David Beckham Reportedly Close to Becoming Owner of New MLS Franchise

Ben SnowballContributor IOctober 1, 2013

November 07, 2012; Santa Clara, CA, USA; Los Angeles Galaxy midfielder David Beckham (23) follows the action against the San Jose Earthquakes during the first half at Buck Shaw Stadium. Mandatory Credit: Kelley L Cox-USA TODAY Sports
Kelley L Cox-USA TODAY Sports

David Beckham looks set to return to America to become the owner of a new Major League Soccer franchise in Miami, according to Charles Sale of the Daily Mail.

The former England captain had a clause in his original contract with LA Galaxy allowing him to buy an MLS club with a 25 per cent discount and has almost settled on Florida, where the MLS are keen to expand. He is expected to announce progress before Christmas once his co-investors are in place.

According to Sale, Beckham is in the final round of negotiations with potential backers—a group which could include Bolivian-born billionaire Marcelo Claure, who failed in his attempts to launch an MLS franchise in Florida four years ago. 

UPDATE: Tuesday, October 29, at 4:50 p.m. ET

From Rob Harris of the Associated Press:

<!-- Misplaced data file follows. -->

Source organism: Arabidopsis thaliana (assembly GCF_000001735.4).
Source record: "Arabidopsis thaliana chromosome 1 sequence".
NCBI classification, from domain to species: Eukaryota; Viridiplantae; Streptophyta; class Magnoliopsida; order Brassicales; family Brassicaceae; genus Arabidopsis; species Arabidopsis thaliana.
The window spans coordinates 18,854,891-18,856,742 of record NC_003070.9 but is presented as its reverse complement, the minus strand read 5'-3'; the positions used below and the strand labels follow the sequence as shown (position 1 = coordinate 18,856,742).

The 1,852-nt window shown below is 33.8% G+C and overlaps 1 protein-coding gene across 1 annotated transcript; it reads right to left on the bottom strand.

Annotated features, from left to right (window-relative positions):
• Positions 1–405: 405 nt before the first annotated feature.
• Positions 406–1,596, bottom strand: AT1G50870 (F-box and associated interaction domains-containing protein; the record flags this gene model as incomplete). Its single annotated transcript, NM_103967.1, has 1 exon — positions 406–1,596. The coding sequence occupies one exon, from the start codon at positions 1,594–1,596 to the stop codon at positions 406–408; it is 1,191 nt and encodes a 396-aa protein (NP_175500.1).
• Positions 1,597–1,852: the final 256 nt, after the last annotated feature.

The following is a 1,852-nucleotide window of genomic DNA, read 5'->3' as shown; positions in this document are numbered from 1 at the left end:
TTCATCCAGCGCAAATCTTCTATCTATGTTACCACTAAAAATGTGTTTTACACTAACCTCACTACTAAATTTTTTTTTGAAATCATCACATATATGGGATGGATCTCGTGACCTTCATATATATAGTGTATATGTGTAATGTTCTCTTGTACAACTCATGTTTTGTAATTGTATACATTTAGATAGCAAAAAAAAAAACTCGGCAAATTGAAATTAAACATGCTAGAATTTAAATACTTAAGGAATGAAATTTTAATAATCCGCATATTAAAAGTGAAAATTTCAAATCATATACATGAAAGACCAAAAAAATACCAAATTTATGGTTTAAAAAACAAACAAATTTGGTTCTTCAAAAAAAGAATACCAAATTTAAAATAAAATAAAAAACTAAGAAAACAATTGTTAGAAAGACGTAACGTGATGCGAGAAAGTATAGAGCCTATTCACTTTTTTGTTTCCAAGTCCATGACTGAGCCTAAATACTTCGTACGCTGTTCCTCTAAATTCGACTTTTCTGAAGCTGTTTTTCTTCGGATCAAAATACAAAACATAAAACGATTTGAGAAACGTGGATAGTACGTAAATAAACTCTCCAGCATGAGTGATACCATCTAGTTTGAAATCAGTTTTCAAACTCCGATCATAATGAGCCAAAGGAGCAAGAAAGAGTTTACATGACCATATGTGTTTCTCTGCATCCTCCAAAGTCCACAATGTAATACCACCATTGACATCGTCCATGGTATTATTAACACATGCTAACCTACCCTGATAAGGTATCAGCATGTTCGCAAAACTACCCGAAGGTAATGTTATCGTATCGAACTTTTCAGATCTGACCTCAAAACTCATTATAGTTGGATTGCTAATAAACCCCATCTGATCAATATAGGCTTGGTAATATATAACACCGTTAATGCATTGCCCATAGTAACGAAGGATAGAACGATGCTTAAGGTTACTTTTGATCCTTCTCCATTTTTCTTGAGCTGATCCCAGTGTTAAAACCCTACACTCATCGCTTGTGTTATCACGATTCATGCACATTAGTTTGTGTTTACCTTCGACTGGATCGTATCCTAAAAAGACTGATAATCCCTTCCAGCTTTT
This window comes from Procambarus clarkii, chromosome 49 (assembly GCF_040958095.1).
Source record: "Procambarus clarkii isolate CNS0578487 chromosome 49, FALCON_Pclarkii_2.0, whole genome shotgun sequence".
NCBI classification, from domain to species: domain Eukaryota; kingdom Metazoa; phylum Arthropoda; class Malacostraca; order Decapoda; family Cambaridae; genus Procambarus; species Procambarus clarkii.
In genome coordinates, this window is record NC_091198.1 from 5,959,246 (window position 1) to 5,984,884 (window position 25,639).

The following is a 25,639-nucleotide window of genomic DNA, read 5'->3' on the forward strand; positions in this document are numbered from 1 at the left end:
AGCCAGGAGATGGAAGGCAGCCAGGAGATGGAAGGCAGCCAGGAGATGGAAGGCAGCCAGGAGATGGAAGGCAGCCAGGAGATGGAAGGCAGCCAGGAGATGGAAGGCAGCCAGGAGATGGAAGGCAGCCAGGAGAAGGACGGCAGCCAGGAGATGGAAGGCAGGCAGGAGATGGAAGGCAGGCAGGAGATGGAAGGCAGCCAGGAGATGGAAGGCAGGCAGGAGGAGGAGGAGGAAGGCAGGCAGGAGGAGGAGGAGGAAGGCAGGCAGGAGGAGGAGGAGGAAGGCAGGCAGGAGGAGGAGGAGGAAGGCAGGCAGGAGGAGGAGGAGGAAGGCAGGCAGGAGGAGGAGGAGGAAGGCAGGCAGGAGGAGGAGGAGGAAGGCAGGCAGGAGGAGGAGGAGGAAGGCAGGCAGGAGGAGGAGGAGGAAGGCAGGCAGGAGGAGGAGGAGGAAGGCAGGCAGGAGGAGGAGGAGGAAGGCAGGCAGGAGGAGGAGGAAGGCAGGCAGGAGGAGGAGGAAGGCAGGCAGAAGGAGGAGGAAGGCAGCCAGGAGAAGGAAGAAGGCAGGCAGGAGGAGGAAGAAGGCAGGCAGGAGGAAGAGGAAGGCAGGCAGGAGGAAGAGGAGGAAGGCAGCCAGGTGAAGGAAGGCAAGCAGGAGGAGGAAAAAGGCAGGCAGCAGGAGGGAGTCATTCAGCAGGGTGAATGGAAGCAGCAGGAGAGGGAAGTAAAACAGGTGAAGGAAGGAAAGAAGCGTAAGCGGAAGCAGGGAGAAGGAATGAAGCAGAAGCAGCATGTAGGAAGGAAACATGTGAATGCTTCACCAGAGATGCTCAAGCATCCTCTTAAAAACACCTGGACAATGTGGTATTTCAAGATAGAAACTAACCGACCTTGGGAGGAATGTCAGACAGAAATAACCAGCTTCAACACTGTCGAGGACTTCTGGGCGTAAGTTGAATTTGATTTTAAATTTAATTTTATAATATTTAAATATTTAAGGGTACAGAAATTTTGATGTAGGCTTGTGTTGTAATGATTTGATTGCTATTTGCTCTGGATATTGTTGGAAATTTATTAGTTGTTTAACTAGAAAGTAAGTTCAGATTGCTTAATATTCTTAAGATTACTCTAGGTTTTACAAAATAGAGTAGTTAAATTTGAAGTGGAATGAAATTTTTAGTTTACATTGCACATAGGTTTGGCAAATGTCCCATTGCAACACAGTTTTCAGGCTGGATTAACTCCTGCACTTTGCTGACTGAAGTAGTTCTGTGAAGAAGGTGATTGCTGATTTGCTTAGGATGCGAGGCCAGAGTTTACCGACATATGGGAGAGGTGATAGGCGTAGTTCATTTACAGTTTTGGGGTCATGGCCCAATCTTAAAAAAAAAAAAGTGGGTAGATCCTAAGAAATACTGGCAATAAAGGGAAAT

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Original Text:

Beckham retired from football at the end of last season, breaking down in tears as he was substituted for Paris Saint-Germain, but he has quickly set about filling the ball-shaped void in his life. 

When he moved to the L.A. Galaxy from Real Madrid he insisted he could change the perception of the sport in America, according to ESPN.

And while his time in America wasn’t without its hiccups—Landon Donovan's outburst will be remembered as much as the back-to-back MLS Cup wins—his mere presence was enough to reel in the worldwide press and subsequently improve soccer’s image.

Currently the best players only see America as an option after they’ve enjoyed their best years, highlighted by Thierry Henry’s move to the New York Red Bulls and, more recently, Clint Dempsey’s switch to Seattle.

Europe has the world’s most coveted competition in the Champions League and boasts five leagues swarming with elite international stars. If America is to truly compete then it must create a continental competition to rival it.

But the lure of playing under a Beckham-owned team might just persuade some, particularly those on the fringes of European football, that the future of the sport is on the other side of the Atlantic.

Perhaps it will mean young British players who are struggling to break into their Premier League sides decide to risk a trip to America in the knowledge they are guaranteed first-team football and a decent wage without the hassle of learning a new language.

Just when you think it’s reached its limits, "Brand Beckham" expands further. His return to America signals that he intends on finishing the job he started and making America a global player in soccer.